Nancy Vogel Sathre is not only cycling from Alaska – Ushuaia as well, she is doing it with her husband and two kids, homeschooling them all the way! They can be followed on http://familyonbikes.org
She also writes for Examiner.com and recently asked us for an interview. I might as well post it here, not just to help out other biketravellers, but also so you know some things we are doing when we are not writing updates or cycling
(The original interview was published here)
———– start of interview ———
Ø Would you please explain a tad bit about where you’ve been and where you’re going.
We are Ivana (33, Argentina) and Harry (39, Netherlands) and we are currently cycling the Americas from Prudhoe Bay, Alaska to Ushuaia, Argentina, visiting all the countries on the mainland on our way.
Ø How long have you been on the road?
We started in July 2008, so now about 15 months. We think we are almost halfway. But both of us have been travelling the previous years as well, on other cycling and climbing trips.
Ø Why the bike? What is it about the bike that made you choose it over buses and trains and planes?
Cycling is the only way to go. Not just for obvious ecological reasons, but it the only way of transportation that:
- Keeps you fit and healthy, physically as well as mentally
- Is fast enough to travel to a new place every day
- Is slow enough that you can enjoy the journey and scenery while travelling
- Is flexible and small enough that you can stop and park everywhere to take a picture, talk with a local or eat a berry on the roadside (and can be taken up to the safety of a 4th floor of a house if needed).
- Can carry more luggage than us! We can take extra stuff that would never fit in a backpack alone.
- Is fun
– Ivana: Buses make me sick and most of cars afraid and I basically I only like to travell by bike
Ø What prompted such an extended journey? Had you done a lot of touring before?
Ivana had done a long previous trip: Around New Zealand, then from Malaysia to India, hopping over to Turkey for a tour there. I (Harry) had mostly been climbing the past decade and had only done a few small trips (around the English channel, around the Irish Sea, from Amsterdam – Zermatt on a Tandem), all about 2-3 weeks. Of course in the Netherlands you basically bike before you walk, so I am used to cycling, it’s my way of life. I never owned a car in my life as it is not needed with the great cycling and public transport infrastructure we have.
We met in Tibet when I was climbing Everest and she was on her long cycing- trip. We met again after my climb, in India and I basically made her cut her bike trip short as she had planned to cycle through Europe as well.
We did do a short tour from Rome to Germany, but I promised Ivana that I would make it up with a long trip together. She wanted to see more of her home continent (South America), I wanted to show her the wonderful nature and good people of Alaska, Canada, The USA and my friends in Guatemala. So we decided to just go all the way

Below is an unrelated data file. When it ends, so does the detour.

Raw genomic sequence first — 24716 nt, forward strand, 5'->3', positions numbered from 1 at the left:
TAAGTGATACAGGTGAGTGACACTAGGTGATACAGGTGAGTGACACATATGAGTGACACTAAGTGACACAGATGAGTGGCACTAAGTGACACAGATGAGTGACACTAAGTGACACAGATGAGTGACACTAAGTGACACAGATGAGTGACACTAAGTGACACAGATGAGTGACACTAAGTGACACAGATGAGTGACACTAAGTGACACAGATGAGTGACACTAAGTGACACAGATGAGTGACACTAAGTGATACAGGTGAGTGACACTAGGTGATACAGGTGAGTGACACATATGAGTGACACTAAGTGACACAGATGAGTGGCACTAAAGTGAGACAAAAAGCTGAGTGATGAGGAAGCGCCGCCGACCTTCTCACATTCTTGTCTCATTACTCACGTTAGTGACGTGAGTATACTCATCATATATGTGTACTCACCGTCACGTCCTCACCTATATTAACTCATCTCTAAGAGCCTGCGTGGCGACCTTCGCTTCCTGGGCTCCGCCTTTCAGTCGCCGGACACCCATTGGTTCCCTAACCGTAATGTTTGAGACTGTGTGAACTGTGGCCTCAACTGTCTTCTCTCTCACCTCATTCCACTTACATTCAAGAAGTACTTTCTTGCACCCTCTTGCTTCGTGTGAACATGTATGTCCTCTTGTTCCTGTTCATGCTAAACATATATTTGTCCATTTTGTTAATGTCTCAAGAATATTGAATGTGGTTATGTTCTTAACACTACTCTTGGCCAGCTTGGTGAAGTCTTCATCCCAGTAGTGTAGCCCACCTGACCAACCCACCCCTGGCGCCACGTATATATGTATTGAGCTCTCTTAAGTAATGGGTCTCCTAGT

Ø I know there are plenty of wonderful days when the sun is shining and you’ve got the wind at your back. But there are also days when it’s raining or you face a headwind or you’re climbing a hill that just won’t end. How do you get through those days? What keeps you going?
Frankly, mostly there is not much choice. There have been few days of tailwind so far, but also few days of really horrible weather, though we had some decent hills. You just have to face the facts and be pragmatic: stopping will not do much good on the middle of the hill and as long as the luggage inside the Ortlieb bags is dry, it does not matter so much if you get wet as long as you are warm enough.
People who are just complaining about life or are afraid or getting out of their comfort zone or are afraid of other cultures will have trouble adapting to this. But once they do, they are lost forever, as once bitten by the BikeTravelling bug there is no turning back from a more open and receptive lifestyle!
Ø As hard as it is to pick out one or two highlights – would you, could you? Tell us about a couple of those incredibly wow-ing, drop-your-jaw experiences you’ve had.
The overall experience is much stronger than separate positive incidences, even if we had many. It is interesting to see that many times an experience only turned out very special in hindsight. Often we struggled up a hill or through a forest or desert while cursing the environment and life we were in while the sections turned out to be very special looking back.
The Dalton Highway in Northern Alaska is very tough, but also wonderful for its nature and remoteness. We really enjoyed the Redwoods in Northern California, getting invited on an Indian Potlatch and playing with a fox on the Cassiar Highway in Canada, seeing the coastline in the USA, enjoying the Baja California desert and the Mexican Highlands. Personally I also enjoyed off-bike activities such camping in Yosemite in winter, climbing Pico de Orizaba in Mexico, snorkelling with stingrays in Belize and seeing the independence parades in Guatemala.